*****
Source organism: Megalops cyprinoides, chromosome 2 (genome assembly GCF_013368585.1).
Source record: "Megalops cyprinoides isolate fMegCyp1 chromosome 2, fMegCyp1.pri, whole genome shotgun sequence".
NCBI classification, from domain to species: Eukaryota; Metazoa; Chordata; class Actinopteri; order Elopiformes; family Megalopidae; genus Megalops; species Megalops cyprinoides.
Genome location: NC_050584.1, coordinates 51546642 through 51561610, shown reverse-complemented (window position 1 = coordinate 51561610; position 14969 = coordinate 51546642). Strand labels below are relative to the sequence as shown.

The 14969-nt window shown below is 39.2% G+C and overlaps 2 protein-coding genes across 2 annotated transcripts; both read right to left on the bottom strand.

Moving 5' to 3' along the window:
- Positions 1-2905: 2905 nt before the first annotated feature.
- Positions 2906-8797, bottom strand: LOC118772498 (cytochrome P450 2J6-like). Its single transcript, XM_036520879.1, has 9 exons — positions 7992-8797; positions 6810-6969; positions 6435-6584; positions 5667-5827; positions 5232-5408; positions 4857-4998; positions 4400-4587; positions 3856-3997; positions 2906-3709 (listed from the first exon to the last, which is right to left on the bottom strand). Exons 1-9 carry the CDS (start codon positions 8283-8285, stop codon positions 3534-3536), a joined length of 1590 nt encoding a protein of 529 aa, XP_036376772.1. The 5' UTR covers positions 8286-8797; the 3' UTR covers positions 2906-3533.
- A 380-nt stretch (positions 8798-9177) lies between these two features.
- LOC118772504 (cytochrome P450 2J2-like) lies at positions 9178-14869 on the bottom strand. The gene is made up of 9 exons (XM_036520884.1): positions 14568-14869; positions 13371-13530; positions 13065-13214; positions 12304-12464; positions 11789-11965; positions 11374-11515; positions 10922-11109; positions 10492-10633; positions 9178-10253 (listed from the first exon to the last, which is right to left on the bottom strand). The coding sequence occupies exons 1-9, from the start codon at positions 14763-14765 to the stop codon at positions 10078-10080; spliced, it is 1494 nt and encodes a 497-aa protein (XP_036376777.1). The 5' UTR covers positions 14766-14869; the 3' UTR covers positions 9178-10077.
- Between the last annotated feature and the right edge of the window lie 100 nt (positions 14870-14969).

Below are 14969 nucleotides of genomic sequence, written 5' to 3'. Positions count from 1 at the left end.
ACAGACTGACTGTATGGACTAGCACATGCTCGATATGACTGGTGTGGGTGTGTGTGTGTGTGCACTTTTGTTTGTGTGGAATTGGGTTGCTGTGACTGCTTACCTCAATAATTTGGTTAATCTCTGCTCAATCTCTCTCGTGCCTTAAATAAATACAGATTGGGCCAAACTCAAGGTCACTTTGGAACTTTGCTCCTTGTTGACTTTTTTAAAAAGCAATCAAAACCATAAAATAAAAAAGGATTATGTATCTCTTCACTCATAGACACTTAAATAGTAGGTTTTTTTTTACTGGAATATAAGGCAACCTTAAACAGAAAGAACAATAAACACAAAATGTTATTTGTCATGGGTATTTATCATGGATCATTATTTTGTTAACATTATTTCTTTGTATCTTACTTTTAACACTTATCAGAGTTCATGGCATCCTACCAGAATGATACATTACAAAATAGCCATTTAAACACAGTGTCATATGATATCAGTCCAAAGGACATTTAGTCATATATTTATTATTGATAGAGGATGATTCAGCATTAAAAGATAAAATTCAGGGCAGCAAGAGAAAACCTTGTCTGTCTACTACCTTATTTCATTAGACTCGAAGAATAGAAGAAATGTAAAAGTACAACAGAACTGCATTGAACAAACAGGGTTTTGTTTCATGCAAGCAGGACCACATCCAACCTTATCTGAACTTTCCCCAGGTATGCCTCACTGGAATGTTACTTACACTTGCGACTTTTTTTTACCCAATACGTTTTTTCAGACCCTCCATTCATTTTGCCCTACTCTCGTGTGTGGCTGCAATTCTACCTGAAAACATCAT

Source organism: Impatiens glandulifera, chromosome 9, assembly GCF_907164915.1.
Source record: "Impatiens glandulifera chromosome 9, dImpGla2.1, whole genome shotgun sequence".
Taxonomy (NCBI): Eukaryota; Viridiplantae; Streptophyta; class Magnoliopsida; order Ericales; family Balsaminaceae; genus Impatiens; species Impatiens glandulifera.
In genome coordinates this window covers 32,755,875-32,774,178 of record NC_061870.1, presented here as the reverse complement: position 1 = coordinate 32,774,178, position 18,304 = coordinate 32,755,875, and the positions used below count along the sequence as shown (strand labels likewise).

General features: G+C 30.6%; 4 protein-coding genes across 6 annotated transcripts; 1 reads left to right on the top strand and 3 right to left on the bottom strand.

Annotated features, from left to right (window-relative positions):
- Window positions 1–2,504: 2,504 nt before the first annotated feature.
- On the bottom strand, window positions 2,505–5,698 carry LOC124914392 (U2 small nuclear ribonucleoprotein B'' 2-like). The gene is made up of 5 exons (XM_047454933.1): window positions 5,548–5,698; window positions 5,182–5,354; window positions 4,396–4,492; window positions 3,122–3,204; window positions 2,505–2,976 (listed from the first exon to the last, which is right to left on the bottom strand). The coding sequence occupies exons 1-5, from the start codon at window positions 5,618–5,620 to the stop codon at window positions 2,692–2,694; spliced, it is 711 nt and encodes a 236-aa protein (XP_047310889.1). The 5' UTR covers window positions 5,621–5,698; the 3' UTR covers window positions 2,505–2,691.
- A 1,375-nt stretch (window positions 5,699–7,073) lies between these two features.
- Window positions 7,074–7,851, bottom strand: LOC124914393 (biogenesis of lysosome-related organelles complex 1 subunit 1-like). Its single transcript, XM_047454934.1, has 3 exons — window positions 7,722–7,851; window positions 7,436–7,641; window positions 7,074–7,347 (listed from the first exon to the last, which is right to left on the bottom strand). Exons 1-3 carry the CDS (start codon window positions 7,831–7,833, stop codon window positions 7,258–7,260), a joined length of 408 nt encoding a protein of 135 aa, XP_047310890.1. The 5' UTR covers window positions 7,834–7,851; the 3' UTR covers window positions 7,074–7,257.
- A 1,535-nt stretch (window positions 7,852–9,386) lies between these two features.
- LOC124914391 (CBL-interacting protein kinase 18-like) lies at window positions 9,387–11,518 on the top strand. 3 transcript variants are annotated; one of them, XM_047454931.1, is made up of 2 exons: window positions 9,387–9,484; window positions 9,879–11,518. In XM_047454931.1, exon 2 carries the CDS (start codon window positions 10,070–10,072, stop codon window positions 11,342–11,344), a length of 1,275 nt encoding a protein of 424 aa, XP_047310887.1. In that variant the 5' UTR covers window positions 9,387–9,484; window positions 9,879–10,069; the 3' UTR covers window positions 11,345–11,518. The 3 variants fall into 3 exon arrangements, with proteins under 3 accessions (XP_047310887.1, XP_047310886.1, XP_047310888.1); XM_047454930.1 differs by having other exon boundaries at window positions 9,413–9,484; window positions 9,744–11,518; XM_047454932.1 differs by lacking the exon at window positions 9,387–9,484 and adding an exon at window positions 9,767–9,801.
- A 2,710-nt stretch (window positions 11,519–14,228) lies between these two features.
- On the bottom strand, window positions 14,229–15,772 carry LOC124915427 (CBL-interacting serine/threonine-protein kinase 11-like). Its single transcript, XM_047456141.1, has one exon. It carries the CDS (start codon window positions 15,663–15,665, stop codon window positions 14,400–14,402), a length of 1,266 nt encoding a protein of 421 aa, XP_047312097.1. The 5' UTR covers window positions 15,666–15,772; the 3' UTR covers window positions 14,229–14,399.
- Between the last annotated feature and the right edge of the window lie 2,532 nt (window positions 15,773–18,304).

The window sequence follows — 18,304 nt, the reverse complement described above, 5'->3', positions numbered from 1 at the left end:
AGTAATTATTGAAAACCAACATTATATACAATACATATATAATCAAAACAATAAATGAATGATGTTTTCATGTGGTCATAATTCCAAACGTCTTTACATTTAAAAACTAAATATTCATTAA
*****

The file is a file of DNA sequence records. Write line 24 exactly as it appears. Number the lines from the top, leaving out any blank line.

- A 1,535-nt stretch (window positions 7,852–9,386) lies between these two features.